41

 

The Company invests in equity securities of other REITs and is primarily exposed to market price risk from adverse changes in market rates and conditions. The Company generally limits its marketable securities investments to no more than approximately 15% of its undepreciated assets.  All securities are classified as available for sale and are carried at fair value. The Company obtains margin loans secured by its marketable securities. The interest rate on the margin account is the bank’s margin rate and was 2.0% at December 31, 2014 and 2013. There was $19,392,382 outstanding on the margin loans as of December 31, 2014. As of December 31, 2014, the value of marketable securities was $63,555,961. In general, the Company may borrow up to 50% of the value of the marketable securities.

 

 

Item 8 – Financial Statements and Supplementary Data

 

The financial statements and supplementary data listed in Part IV, Item 15(a)(1) are incorporated herein by reference and filed as part of this report.

 

The following is the Unaudited Selected Quarterly Financial Data:

 

SELECTED QUARTERLY FINANCIAL DATA (UNAUDITED)

THREE MONTHS ENDED

 

2014 March 31   June 30   September 30   December 31  
                 
Total Income $15,849,181   $18,148,732   $18,554,782   $18,879,238  
Total Expenses 15,101,441   16,489,825   16,777,494   16,152,398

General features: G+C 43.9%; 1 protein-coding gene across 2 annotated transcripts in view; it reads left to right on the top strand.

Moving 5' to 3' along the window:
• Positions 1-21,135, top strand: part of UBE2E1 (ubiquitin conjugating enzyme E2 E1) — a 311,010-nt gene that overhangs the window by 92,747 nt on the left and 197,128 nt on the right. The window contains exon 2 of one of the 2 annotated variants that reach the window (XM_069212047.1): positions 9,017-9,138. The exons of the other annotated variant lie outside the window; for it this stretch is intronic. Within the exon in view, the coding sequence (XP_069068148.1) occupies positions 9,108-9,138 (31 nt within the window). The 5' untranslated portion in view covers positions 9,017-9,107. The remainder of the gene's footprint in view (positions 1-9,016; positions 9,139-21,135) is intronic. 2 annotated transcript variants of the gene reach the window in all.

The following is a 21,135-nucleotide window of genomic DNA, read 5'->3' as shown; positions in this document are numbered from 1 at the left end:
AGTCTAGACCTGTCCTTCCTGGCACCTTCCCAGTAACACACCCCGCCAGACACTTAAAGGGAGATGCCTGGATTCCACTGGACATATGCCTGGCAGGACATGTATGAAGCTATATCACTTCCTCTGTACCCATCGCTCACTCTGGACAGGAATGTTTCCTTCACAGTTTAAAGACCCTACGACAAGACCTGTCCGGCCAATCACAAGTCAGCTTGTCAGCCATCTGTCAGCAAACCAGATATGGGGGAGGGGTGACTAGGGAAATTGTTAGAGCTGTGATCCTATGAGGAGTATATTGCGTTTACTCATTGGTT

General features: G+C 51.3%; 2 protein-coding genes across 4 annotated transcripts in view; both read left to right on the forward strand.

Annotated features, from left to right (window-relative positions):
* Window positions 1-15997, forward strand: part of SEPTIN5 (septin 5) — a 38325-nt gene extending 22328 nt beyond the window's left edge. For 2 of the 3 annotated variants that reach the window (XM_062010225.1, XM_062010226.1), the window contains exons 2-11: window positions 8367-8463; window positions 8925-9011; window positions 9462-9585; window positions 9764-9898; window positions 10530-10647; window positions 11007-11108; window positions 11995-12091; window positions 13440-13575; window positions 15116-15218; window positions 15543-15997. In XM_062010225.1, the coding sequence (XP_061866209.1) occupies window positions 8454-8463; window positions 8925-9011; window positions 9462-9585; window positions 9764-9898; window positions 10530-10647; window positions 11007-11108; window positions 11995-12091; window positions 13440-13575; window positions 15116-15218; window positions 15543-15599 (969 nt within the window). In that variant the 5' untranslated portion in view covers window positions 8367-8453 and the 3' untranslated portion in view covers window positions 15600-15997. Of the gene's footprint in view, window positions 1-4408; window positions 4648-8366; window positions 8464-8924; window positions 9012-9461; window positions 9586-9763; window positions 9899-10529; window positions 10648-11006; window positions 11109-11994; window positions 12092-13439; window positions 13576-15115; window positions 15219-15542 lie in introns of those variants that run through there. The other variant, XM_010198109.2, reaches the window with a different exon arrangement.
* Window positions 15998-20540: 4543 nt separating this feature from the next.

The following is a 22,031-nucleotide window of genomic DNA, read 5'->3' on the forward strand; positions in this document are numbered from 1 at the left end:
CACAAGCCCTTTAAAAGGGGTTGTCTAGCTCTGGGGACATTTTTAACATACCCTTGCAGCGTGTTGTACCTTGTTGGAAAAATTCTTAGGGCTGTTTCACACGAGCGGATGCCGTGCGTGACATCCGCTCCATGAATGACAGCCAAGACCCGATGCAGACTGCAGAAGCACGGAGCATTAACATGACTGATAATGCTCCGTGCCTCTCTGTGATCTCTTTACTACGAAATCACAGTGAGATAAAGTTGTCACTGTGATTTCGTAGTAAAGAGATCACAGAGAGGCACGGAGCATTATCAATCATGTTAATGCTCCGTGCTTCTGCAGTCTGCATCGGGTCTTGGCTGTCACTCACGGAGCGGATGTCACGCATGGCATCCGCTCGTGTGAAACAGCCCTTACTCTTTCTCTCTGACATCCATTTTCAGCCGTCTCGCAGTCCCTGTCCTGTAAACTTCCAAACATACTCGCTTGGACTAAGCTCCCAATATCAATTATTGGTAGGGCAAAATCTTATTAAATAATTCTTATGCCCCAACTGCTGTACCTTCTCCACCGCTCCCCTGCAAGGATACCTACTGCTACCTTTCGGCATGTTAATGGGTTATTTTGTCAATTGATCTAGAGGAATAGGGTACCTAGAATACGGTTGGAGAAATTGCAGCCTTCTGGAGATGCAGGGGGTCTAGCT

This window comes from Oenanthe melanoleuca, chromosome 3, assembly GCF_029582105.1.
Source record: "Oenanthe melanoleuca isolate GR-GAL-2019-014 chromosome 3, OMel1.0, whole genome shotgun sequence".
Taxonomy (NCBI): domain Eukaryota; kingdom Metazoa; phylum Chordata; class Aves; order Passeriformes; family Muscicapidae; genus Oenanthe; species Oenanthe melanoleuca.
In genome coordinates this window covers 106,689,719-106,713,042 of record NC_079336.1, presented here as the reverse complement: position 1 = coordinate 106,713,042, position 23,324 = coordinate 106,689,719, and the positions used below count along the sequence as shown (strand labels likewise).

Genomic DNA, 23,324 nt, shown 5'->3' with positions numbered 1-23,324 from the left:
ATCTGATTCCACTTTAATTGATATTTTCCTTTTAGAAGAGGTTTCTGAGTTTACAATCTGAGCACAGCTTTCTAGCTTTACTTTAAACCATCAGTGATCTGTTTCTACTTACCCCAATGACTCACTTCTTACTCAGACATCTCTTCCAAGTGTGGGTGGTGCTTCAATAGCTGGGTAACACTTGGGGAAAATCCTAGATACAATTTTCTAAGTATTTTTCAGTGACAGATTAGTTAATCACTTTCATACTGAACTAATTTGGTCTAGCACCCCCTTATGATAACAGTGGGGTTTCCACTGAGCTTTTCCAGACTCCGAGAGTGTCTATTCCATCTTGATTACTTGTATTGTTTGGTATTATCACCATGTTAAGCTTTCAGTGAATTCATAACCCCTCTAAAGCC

Other Income (Expense) (156,907)   (228,377)   (1,121,174)   (1,173,827)  
Net Income 568,189   1,476,725   629,271   1,563,618  
Net Income (Loss) Attributable                
to Common Shareholders (1,320,958)   (412,422)   (1,259,876)   (325,529)  
Net Income (Loss) Attributable to Common Shareholders per Share –      
   Basic (0.06)   (0.02)   (0.06)   (0.01)  
   Diluted (0.06)   (0.02)   (0.06)   (0.01)  
                   

 

2013 March 31   June 30   September 30   December 31  
                 
Total Income $13,426,295   $16,097,925   $16,253,966   $16,426,921  
Total Expenses 12,240,957   14,196,653   14,935,457   16,636,587  
Other Income (Expense) 2,977,034   (229,785)   (600,121)   (524,561)  
Net Income 4,149,511   1,619,439   800,877   (733,004)  
Net Income Attributable to                
Common Shareholders 2,260,364   (269,708)   (1,088,270)   (2,622,151)  
Net Income (Loss) Attributable to Common Shareholders per Share –      
   Basic 0.13   (0.02)   (0.06)   (0.14)  
   Diluted 0.13   (0.02)   (0.06)   (0.14)  
                 
                   

 

Item 9 – Changes in and Disagreements with Accountants on Accounting and Financial Disclosure

 

There were no changes in, or any disagreements with, the Company’s independent registered public accounting firm on accounting principles and practices or financial disclosure during the years ended December 31, 2014 and 2013.

 

 

42

Item 9A – Controls and Procedures

 

Disclosure Controls and Procedures